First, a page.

“Of course I have a choice, I can just decide not to [take medication]… But I also know, that then I won’t feel that well… So I basically don’t have a choice really. If I want to feel more or less okay, I probably have to [take medication]” (Heidi)
Performance/Ambitions was rarely spoken of by the participants not taking medication and was mentioned only in relation to the option of coping techniques to increase performance, with such techniques making it easier to handle ADHD symptoms. In contrast, performance/ambitions was noted as important to participants taking ADHD medication related to their experience of feeling better at performing (e.g., better at keeping their thoughts focused) or finding it possible to achieve their goals, e.g., to be able to study or generally ‘to get somewhere in life’. Frederikke described how she wanted to take an education, but to achieve that she needed to be able to remain seated and study. She told about her poor results from elementary school, and about how she now is improving those as an effect of taking medication. She pointed out that without medication this would not have been possible. She explained that with her improved results the next step would be to apply for admission to her dream education. In general, intake of medication was described as the respondents’ way to perform closer to the level of performance achieved by individuals without ADHD.
“One hopes that it (the medication) can add more structure to my daily life. That it perhaps can make it possible for me to manage some extra hours” (Rebekka)
“With the medicine in my body, I can come really far in my life, but without the medication, I’m afraid I’ll stall” (Julie, FGI)
“If I can’t get this education without getting help [medication], then I have to ask: Is it the right thing for me? Should I perhaps do something else with my life? Perhaps something where I am not under so much pressure and don’t need medication to get by” (Alberte, FGI)
“I don’t get super exams just because I take my Ritalin®. I just sort of normalise ‘I can be here, I can sit here and I can shut everything else out’” (Katrine)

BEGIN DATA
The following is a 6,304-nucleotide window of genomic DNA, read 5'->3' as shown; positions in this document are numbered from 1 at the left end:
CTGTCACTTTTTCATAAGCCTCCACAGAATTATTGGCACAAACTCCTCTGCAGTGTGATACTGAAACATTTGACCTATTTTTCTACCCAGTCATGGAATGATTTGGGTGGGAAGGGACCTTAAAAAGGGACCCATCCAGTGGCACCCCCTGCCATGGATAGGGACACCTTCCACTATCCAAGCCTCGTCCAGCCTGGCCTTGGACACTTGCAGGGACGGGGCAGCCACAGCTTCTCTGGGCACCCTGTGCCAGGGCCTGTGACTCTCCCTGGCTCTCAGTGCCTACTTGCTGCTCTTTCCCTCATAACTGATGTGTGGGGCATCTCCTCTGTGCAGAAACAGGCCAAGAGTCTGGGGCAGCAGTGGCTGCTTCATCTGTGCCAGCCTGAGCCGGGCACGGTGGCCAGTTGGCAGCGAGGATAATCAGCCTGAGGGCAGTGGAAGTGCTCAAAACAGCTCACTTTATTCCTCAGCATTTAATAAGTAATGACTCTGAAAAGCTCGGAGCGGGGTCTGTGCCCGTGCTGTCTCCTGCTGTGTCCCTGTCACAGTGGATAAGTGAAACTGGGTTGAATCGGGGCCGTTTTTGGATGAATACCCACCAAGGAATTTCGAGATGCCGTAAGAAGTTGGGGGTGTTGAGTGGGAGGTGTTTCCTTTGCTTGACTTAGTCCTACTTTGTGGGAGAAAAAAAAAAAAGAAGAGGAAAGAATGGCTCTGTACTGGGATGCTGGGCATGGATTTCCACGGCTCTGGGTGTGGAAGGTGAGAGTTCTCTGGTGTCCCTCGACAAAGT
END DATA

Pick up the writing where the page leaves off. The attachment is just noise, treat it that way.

The majority of the respondents spoke about adverse effects. These included palpitations, perspiration, reduced or loss of appetite, cold extremities, abdominal pains, insomnia, and changes in personality. A few respondents told of the impact on mood, where feelings of sadness or feeling depressed occurred 10–14 days after the initiation of ADHD medication. On this basis, Christian described how he had developed a pattern of discontinuation-initiation of treatment with ADHD medication drugs to avoid the undesired effect on his mood. Other respondents also mentioned autonomous dosage regulation to increase the benefits and avoid the adverse effects or both simultaneously. For some participants, the level of adverse effects did not counteract the beneficial effects. Almost all of the participants who said that they had either switched types of ADHD medications or stopped taking medication also explained that this was because of adverse effects.
“The first 14 days [with medication] were really, really nice, and one feels good. You could feel that something had happened. Then, when the adverse effects start, you kind of just live in your own hell” (Jakob)
“I spent a lot of time with a friend/…/and at the time I hadn’t seen him for about 14 days/…/, and when his mom opened the door, I only got to say hi to her when she asked, ‘did you get some new medicine?’ I wondered why she asked, and I replied, ‘no, but I stopped [taking medicine], why do you ask?’ She explained that it was because she hadn’t seen me smile since I started on the medicine” (Jakob)
The safety/risk estimation associated with taking ADHD medication was evaluated by several interviewees. Safety/Risk estimation was spoken of as potential future hazards in contrast to adverse effects that were only described as events that had occurred in the past. Views of the hazards of taking ADHD medicine were expressed as, e.g., medication harming the organs with long-term use, while others did not associate ADHD medication use with affecting the body or heart. Interviewees who currently took medication spoke about hazards. Several female interviewees identified pregnancy (when/if that would happen) as a reason for discontinuation, as they emphasised that medication in the body during pregnancy was dangerous. However, some participants felt that there was also danger associated with choosing not to take medication, as they argued that untreated ADHD could develop into other mental illnesses, such as schizophrenia or depression.